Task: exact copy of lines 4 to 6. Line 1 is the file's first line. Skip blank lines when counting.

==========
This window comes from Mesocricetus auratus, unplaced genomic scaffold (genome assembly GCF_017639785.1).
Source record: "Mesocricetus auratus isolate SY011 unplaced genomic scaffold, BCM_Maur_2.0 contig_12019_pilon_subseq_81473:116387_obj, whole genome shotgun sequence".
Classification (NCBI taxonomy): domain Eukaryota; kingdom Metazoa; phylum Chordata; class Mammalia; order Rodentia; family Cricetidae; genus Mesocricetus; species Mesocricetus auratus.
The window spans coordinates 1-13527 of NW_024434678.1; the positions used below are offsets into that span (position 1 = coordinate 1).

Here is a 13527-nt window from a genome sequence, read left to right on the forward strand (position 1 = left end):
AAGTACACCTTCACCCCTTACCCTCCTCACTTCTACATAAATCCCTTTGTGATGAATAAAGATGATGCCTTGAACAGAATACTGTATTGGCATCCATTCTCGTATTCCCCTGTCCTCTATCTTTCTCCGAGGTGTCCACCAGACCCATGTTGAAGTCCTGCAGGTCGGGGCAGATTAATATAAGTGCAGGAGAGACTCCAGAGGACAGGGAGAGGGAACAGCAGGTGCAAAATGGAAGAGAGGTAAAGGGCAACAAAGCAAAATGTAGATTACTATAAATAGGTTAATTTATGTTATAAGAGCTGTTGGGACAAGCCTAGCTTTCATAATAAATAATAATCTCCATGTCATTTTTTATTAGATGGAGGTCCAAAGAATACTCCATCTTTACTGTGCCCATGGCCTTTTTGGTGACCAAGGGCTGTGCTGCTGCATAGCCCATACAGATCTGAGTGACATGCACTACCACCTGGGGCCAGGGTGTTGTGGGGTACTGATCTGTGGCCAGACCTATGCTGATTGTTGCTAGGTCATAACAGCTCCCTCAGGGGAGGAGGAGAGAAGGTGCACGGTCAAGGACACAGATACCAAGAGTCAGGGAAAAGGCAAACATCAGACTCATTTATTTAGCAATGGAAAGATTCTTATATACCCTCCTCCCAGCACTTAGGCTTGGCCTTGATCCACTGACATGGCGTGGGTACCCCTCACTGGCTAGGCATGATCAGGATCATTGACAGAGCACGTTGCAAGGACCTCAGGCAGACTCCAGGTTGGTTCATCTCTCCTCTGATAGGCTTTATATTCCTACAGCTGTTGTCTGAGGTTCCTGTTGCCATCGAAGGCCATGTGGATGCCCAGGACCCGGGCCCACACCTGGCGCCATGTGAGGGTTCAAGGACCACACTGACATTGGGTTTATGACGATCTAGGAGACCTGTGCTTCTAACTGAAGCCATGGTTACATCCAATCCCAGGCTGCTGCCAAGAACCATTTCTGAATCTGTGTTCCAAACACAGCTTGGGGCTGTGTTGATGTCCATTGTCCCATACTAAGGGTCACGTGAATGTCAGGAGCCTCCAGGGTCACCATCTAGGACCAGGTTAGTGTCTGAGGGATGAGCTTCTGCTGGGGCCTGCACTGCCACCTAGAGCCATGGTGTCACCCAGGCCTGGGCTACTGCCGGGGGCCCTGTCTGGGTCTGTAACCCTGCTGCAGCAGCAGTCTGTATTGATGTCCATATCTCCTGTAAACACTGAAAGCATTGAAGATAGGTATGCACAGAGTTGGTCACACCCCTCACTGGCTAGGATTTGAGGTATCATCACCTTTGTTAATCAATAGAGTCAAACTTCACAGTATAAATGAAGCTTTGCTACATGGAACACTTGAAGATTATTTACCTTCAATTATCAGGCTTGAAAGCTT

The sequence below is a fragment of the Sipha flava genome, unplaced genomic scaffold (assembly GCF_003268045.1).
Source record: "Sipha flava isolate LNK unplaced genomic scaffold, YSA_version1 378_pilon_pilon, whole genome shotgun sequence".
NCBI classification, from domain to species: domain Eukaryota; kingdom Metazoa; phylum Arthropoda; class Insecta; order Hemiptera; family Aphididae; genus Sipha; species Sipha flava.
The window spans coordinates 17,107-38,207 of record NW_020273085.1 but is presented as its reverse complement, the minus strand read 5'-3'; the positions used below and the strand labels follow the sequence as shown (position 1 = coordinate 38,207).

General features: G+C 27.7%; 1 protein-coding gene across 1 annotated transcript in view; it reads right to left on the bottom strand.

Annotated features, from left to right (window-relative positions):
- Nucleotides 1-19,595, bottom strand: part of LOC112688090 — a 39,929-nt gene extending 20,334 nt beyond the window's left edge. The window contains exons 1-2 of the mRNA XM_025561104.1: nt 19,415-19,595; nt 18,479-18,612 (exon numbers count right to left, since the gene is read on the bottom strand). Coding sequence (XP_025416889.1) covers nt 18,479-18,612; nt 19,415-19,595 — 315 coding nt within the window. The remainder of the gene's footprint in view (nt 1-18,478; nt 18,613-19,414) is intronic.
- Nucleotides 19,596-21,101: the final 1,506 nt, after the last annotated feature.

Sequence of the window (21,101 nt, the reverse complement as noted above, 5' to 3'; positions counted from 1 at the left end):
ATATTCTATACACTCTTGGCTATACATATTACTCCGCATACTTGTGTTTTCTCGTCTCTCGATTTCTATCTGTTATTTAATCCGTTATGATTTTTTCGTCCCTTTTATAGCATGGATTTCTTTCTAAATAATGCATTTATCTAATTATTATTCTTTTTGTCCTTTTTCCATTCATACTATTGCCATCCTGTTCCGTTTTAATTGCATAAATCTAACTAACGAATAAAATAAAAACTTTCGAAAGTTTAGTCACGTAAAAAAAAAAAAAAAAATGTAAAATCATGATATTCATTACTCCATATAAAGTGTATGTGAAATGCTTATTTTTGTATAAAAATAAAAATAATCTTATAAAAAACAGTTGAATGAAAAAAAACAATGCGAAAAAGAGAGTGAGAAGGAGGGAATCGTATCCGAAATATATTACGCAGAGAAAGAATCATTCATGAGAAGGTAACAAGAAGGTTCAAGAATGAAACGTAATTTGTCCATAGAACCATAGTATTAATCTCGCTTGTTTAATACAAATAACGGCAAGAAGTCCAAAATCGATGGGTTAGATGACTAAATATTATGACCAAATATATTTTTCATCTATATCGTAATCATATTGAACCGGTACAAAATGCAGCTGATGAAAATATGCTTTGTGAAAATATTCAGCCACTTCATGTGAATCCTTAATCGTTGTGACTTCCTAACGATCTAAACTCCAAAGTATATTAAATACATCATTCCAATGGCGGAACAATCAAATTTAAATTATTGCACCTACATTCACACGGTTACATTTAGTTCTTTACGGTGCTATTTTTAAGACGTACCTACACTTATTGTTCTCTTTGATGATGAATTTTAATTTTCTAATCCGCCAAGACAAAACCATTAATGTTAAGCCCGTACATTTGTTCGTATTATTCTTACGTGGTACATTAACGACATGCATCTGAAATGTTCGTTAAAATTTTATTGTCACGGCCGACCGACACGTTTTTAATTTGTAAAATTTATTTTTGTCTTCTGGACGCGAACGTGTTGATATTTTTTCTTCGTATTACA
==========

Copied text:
The window spans coordinates 1-13527 of NW_024434678.1; the positions used below are offsets into that span (position 1 = coordinate 1).

Here is a 13527-nt window from a genome sequence, read left to right on the forward strand (position 1 = left end):
AAGTACACCTTCACCCCTTACCCTCCTCACTTCTACATAAATCCCTTTGTGATGAATAAAGATGATGCCTTGAACAGAATACTGTATTGGCATCCATTCTCGTATTCCCCTGTCCTCTATCTTTCTCCGAGGTGTCCACCAGACCCATGTTGAAGTCCTGCAGGTCGGGGCAGATTAATATAAGTGCAGGAGAGACTCCAGAGGACAGGGAGAGGGAACAGCAGGTGCAAAATGGAAGAGAGGTAAAGGGCAACAAAGCAAAATGTAGATTACTATAAATAGGTTAATTTATGTTATAAGAGCTGTTGGGACAAGCCTAGCTTTCATAATAAATAATAATCTCCATGTCATTTTTTATTAGATGGAGGTCCAAAGAATACTCCATCTTTACTGTGCCCATGGCCTTTTTGGTGACCAAGGGCTGTGCTGCTGCATAGCCCATACAGATCTGAGTGACATGCACTACCACCTGGGGCCAGGGTGTTGTGGGGTACTGATCTGTGGCCAGACCTATGCTGATTGTTGCTAGGTCATAACAGCTCCCTCAGGGGAGGAGGAGAGAAGGTGCACGGTCAAGGACACAGATACCAAGAGTCAGGGAAAAGGCAAACATCAGACTCATTTATTTAGCAATGGAAAGATTCTTATATACCCTCCTCCCAGCACTTAGGCTTGGCCTTGATCCACTGACATGGCGTGGGTACCCCTCACTGGCTAGGCATGATCAGGATCATTGACAGAGCACGTTGCAAGGACCTCAGGCAGACTCCAGGTTGGTTCATCTCTCCTCTGATAGGCTTTATATTCCTACAGCTGTTGTCTGAGGTTCCTGTTGCCATCGAAGGCCATGTGGATGCCCAGGACCCGGGCCCACACCTGGCGCCATGTGAGGGTTCAAGGACCACACTGACATTGGGTTTATGACGATCTAGGAGACCTGTGCTTCTAACTGAAGCCATGGTTACATCCAATCCCAGGCTGCTGCCAAGAACCATTTCTGAATCTGTGTTCCAAACACAGCTTGGGGCTGTGTTGATGTCCATTGTCCCATACTAAGGGTCACGTGAATGTCAGGAGCCTCCAGGGTCACCATCTAGGACCAGGTTAGTGTCTGAGGGATGAGCTTCTGCTGGGGCCTGCACTGCCACCTAGAGCCATGGTGTCACCCAGGCCTGGGCTACTGCCGGGGGCCCTGTCTGGGTCTGTAACCCTGCTGCAGCAGCAGTCTGTATTGATGTCCATATCTCCTGTAAACACTGAAAGCATTGAAGATAGGTATGCACAGAGTTGGTCACACCCCTCACTGGCTAGGATTTGAGGTATCATCACCTTTGTTAATCAATAGAGTCAAACTTCACAGTATAAATGAAGCTTTGCTACATGGAACACTTGAAGATTATTTACCTTCAATTATCAGGCTTGAAAGCTT